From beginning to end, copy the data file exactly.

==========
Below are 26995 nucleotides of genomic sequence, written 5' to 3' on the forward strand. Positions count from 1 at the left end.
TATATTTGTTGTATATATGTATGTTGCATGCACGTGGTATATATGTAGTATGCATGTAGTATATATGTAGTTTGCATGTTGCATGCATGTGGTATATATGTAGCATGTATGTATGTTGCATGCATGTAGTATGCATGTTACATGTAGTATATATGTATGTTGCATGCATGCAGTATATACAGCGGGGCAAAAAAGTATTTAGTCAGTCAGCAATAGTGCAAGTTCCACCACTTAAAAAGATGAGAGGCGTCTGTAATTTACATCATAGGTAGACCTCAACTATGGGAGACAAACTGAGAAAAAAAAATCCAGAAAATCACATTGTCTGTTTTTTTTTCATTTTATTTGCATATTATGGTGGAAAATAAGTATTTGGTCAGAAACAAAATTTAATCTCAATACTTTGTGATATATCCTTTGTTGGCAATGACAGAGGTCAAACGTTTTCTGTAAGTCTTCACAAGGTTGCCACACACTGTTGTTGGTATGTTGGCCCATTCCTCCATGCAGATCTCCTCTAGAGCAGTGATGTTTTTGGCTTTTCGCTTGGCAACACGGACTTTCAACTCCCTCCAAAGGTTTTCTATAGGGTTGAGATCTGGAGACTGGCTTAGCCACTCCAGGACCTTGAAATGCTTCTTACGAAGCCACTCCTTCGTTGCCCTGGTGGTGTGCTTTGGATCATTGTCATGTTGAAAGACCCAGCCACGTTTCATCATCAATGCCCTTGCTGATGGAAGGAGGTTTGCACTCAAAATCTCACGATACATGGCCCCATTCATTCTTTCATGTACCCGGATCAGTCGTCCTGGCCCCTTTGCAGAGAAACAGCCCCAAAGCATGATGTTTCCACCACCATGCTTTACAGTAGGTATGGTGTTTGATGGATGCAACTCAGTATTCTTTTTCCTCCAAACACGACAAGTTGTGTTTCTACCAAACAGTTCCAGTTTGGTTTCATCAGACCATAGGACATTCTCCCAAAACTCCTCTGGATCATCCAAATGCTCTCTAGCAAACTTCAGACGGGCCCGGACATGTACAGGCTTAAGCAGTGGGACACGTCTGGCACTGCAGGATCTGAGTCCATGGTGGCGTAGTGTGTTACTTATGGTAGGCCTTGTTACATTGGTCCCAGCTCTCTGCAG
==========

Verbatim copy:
Below are 26995 nucleotides of genomic sequence, written 5' to 3' on the forward strand. Positions count from 1 at the left end.
TATATTTGTTGTATATATGTATGTTGCATGCACGTGGTATATATGTAGTATGCATGTAGTATATATGTAGTTTGCATGTTGCATGCATGTGGTATATATGTAGCATGTATGTATGTTGCATGCATGTAGTATGCATGTTACATGTAGTATATATGTATGTTGCATGCATGCAGTATATACAGCGGGGCAAAAAAGTATTTAGTCAGTCAGCAATAGTGCAAGTTCCACCACTTAAAAAGATGAGAGGCGTCTGTAATTTACATCATAGGTAGACCTCAACTATGGGAGACAAACTGAGAAAAAAAAATCCAGAAAATCACATTGTCTGTTTTTTTTTCATTTTATTTGCATATTATGGTGGAAAATAAGTATTTGGTCAGAAACAAAATTTAATCTCAATACTTTGTGATATATCCTTTGTTGGCAATGACAGAGGTCAAACGTTTTCTGTAAGTCTTCACAAGGTTGCCACACACTGTTGTTGGTATGTTGGCCCATTCCTCCATGCAGATCTCCTCTAGAGCAGTGATGTTTTTGGCTTTTCGCTTGGCAACACGGACTTTCAACTCCCTCCAAAGGTTTTCTATAGGGTTGAGATCTGGAGACTGGCTTAGCCACTCCAGGACCTTGAAATGCTTCTTACGAAGCCACTCCTTCGTTGCCCTGGTGGTGTGCTTTGGATCATTGTCATGTTGAAAGACCCAGCCACGTTTCATCATCAATGCCCTTGCTGATGGAAGGAGGTTTGCACTCAAAATCTCACGATACATGGCCCCATTCATTCTTTCATGTACCCGGATCAGTCGTCCTGGCCCCTTTGCAGAGAAACAGCCCCAAAGCATGATGTTTCCACCACCATGCTTTACAGTAGGTATGGTGTTTGATGGATGCAACTCAGTATTCTTTTTCCTCCAAACACGACAAGTTGTGTTTCTACCAAACAGTTCCAGTTTGGTTTCATCAGACCATAGGACATTCTCCCAAAACTCCTCTGGATCATCCAAATGCTCTCTAGCAAACTTCAGACGGGCCCGGACATGTACAGGCTTAAGCAGTGGGACACGTCTGGCACTGCAGGATCTGAGTCCATGGTGGCGTAGTGTGTTACTTATGGTAGGCCTTGTTACATTGGTCCCAGCTCTCTGCAG